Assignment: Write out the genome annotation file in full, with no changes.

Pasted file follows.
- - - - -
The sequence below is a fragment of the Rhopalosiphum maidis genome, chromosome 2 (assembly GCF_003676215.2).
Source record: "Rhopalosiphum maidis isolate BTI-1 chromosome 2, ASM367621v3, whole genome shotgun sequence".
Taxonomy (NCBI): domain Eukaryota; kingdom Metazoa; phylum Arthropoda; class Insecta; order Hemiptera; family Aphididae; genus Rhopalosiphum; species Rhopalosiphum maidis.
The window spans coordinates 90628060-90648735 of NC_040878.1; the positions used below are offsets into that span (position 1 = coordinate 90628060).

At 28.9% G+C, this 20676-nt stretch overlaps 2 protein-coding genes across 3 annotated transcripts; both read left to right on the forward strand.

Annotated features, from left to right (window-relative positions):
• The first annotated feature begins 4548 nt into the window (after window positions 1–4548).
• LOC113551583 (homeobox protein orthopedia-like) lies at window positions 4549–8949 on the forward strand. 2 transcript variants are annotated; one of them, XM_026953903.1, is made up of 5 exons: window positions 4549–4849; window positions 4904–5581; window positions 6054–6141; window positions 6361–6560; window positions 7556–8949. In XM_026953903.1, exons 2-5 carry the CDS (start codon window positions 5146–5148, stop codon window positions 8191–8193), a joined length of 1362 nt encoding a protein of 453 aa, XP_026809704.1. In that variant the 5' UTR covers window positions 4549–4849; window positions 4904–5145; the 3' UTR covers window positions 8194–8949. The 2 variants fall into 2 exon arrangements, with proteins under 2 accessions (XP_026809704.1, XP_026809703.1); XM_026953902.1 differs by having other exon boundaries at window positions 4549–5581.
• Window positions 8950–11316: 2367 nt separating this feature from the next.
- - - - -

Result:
The sequence below is a fragment of the Rhopalosiphum maidis genome, chromosome 2 (assembly GCF_003676215.2).
Source record: "Rhopalosiphum maidis isolate BTI-1 chromosome 2, ASM367621v3, whole genome shotgun sequence".
Taxonomy (NCBI): domain Eukaryota; kingdom Metazoa; phylum Arthropoda; class Insecta; order Hemiptera; family Aphididae; genus Rhopalosiphum; species Rhopalosiphum maidis.
The window spans coordinates 90628060-90648735 of NC_040878.1; the positions used below are offsets into that span (position 1 = coordinate 90628060).

At 28.9% G+C, this 20676-nt stretch overlaps 2 protein-coding genes across 3 annotated transcripts; both read left to right on the forward strand.

Annotated features, from left to right (window-relative positions):
• The first annotated feature begins 4548 nt into the window (after window positions 1–4548).
• LOC113551583 (homeobox protein orthopedia-like) lies at window positions 4549–8949 on the forward strand. 2 transcript variants are annotated; one of them, XM_026953903.1, is made up of 5 exons: window positions 4549–4849; window positions 4904–5581; window positions 6054–6141; window positions 6361–6560; window positions 7556–8949. In XM_026953903.1, exons 2-5 carry the CDS (start codon window positions 5146–5148, stop codon window positions 8191–8193), a joined length of 1362 nt encoding a protein of 453 aa, XP_026809704.1. In that variant the 5' UTR covers window positions 4549–4849; window positions 4904–5145; the 3' UTR covers window positions 8194–8949. The 2 variants fall into 2 exon arrangements, with proteins under 2 accessions (XP_026809704.1, XP_026809703.1); XM_026953902.1 differs by having other exon boundaries at window positions 4549–5581.
• Window positions 8950–11316: 2367 nt separating this feature from the next.